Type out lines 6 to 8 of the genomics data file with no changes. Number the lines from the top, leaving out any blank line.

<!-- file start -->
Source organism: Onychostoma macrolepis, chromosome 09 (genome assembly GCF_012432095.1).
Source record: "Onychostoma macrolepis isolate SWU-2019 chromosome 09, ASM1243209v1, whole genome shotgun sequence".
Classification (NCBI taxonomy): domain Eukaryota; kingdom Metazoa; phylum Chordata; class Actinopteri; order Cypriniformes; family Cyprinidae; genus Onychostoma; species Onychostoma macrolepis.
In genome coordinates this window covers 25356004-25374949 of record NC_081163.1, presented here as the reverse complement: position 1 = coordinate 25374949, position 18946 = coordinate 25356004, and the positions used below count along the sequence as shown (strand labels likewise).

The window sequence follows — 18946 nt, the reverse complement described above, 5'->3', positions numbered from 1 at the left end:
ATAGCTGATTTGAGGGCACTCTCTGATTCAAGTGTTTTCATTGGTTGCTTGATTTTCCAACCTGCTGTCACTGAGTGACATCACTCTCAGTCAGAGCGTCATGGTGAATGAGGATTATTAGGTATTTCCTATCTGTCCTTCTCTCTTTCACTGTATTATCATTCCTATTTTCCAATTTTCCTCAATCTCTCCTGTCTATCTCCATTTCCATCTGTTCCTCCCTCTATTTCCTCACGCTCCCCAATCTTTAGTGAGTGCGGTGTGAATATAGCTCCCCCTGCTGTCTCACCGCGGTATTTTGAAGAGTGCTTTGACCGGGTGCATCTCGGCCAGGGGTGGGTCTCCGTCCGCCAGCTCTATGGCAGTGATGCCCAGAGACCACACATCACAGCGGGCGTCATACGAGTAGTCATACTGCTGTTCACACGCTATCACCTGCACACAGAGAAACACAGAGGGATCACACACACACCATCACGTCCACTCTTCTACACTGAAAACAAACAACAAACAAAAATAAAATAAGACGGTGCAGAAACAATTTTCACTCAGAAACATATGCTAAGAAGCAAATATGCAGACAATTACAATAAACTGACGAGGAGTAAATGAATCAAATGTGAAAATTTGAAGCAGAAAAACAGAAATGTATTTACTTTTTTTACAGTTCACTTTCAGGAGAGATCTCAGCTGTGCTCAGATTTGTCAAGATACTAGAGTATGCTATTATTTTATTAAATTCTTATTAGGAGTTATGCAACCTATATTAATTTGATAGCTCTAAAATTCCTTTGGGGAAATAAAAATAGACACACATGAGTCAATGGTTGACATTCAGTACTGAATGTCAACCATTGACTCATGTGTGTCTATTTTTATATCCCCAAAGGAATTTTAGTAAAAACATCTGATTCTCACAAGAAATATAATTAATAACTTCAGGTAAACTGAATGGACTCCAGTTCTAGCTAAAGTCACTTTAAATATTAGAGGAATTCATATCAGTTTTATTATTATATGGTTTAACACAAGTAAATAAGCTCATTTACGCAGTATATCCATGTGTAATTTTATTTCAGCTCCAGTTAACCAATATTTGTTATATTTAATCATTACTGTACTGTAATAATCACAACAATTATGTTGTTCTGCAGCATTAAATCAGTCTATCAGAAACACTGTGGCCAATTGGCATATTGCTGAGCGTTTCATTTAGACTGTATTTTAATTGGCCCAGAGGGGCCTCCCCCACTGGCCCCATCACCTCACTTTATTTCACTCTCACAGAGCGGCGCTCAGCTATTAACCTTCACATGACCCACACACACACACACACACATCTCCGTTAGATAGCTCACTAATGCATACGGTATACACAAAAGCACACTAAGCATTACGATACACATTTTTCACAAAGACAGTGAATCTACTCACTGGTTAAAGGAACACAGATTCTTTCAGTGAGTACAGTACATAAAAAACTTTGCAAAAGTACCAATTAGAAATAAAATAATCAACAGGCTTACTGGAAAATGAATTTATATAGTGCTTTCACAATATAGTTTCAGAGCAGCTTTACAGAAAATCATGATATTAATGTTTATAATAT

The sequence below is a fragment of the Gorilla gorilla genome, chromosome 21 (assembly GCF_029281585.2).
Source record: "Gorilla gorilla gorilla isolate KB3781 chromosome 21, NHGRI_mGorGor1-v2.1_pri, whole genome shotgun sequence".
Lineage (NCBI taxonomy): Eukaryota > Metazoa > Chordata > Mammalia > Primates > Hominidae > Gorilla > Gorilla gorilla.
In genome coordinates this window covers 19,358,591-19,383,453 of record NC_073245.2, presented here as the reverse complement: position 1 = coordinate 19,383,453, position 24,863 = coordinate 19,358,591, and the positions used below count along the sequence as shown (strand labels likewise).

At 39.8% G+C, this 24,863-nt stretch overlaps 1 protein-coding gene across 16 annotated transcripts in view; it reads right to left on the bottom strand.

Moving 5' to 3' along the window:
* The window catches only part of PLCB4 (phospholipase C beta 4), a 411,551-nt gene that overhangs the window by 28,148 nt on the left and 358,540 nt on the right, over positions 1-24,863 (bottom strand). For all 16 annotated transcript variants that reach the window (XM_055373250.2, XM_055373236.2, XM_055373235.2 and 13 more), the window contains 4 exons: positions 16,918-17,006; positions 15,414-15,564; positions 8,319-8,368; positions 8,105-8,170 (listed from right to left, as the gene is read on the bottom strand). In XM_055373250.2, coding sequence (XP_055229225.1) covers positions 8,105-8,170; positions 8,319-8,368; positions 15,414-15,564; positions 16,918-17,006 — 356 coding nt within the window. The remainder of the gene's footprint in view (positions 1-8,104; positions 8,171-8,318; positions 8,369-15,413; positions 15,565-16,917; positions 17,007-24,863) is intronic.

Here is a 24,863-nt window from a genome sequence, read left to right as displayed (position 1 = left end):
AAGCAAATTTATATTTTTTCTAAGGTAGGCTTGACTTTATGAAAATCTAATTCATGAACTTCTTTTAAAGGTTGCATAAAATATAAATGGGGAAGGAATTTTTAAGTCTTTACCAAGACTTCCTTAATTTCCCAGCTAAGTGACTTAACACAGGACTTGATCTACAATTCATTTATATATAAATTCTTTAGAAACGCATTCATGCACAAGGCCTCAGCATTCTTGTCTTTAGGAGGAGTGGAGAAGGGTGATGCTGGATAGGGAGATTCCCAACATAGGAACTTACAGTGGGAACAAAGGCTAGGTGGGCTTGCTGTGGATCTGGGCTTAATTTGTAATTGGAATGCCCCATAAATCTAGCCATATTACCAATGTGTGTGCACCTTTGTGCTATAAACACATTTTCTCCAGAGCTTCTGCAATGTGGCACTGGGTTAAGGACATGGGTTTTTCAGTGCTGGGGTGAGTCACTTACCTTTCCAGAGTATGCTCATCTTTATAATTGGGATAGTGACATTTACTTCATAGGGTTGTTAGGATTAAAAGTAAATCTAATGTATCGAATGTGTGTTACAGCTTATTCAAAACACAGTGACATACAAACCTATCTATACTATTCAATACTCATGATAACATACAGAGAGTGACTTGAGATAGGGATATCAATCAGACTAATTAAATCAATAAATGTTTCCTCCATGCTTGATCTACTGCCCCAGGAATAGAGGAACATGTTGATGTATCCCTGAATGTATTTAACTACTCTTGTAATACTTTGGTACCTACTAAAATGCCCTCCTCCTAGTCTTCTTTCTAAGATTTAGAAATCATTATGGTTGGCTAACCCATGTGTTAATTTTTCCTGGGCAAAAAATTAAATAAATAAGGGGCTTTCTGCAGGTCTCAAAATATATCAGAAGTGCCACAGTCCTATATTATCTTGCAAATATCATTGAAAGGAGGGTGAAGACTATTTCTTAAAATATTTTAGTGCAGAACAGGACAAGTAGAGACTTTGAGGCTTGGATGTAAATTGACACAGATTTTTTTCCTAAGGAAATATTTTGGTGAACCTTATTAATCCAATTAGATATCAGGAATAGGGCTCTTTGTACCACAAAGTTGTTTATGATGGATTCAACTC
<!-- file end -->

ATAGCTGATTTGAGGGCACTCTCTGATTCAAGTGTTTTCATTGGTTGCTTGATTTTCCAACCTGCTGTCACTGAGTGACATCACTCTCAGTCAGAGCGTCATGGTGAATGAGGATTATTAGGTATTTCCTATCTGTCCTTCTCTCTTTCACTGTATTATCATTCCTATTTTCCAATTTTCCTCAATCTCTCCTGTCTATCTCCATTTCCATCTGTTCCTCCCTCTATTTCCTCACGCTCCCCAATCTTTAGTGAGTGCGGTGTGAATATAGCTCCCCCTGCTGTCTCACCGCGGTATTTTGAAGAGTGCTTTGACCGGGTGCATCTCGGCCAGGGGTGGGTCTCCGTCCGCCAGCTCTATGGCAGTGATGCCCAGAGACCACACATCACAGCGGGCGTCATACGAGTAGTCATACTGCTGTTCACACGCTATCACCTGCACACAGAGAAACACAGAGGGATCACACACACACCATCACGTCCACTCTTCTACACTGAAAACAAACAACAAACAAAAATAAAATAAGACGGTGCAGAAACAATTTTCACTCAGAAACATATGCTAAGAAGCAAATATGCAGACAATTACAATAAACTGACGAGGAGTAAATGAATCAAATGTGAAAATTTGAAGCAGAAAAACAGAAATGTATTTACTTTTTTTACAGTTCACTTTCAGGAGAGATCTCAGCTGTGCTCAGATTTGTCAAGATACTAGAGTATGCTATTATTTTATTAAATTCTTATTAGGAGTTATGCAACCTATATTAATTTGATAGCTCTAAAATTCCTTTGGGGAAATAAAAATAGACACACATGAGTCAATGGTTGACATTCAGTACTGAATGTCAACCATTGACTCATGTGTGTCTATTTTTATATCCCCAAAGGAATTTTAGTAAAAACATCTGATTCTCACAAGAAATATAATTAATAACTTCAGGTAAACTGAATGGACTCCAGTTCTAGCTAAAGTCACTTTAAATATTAGAGGAATTCATATCAGTTTTATTATTATATGGTTTAACACAAGTAAATAAGCTCATTTACGCAGTATATCCATGTGTAATTTTATTTCAGCTCCAGTTAACCAATATTTGTTATATTTAATCATTACTGTACTGTAATAATCACAACAATTATGTTGTTCTGCAGCATTAAATCAGTCTATCAGAAACACTGTGGCCAATTGGCATATTGCTGAGCGTTTCATTTAGACTGTATTTTAATTGGCCCAGAGGGGCCTCCCCCACTGGCCCCATCACCTCACTTTATTTCACTCTCACAGAGCGGCGCTCAGCTATTAACCTTCACATGACCCACACACACACACACACACATCTCCGTTAGATAGCTCACTAATGCATACGGTATACACAAAAGCACACTAAGCATTACGATACACATTTTTCACAAAGACAGTGAATCTACTCACTGGTTAAAGGAACACAGATTCTTTCAGTGAGTACAGTACATAAAAAACTTTGCAAAAGTACCAATTAGAAATAAAATAATCAACAGGCTTACTGGAAAATGAATTTATATAGTGCTTTCACAATATAGTTTCAGAGCAGCTTTACAGAAAATCATGATATTAATGTTTATAATAT

The sequence below is a fragment of the Gorilla gorilla genome, chromosome 21 (assembly GCF_029281585.2).
Source record: "Gorilla gorilla gorilla isolate KB3781 chromosome 21, NHGRI_mGorGor1-v2.1_pri, whole genome shotgun sequence".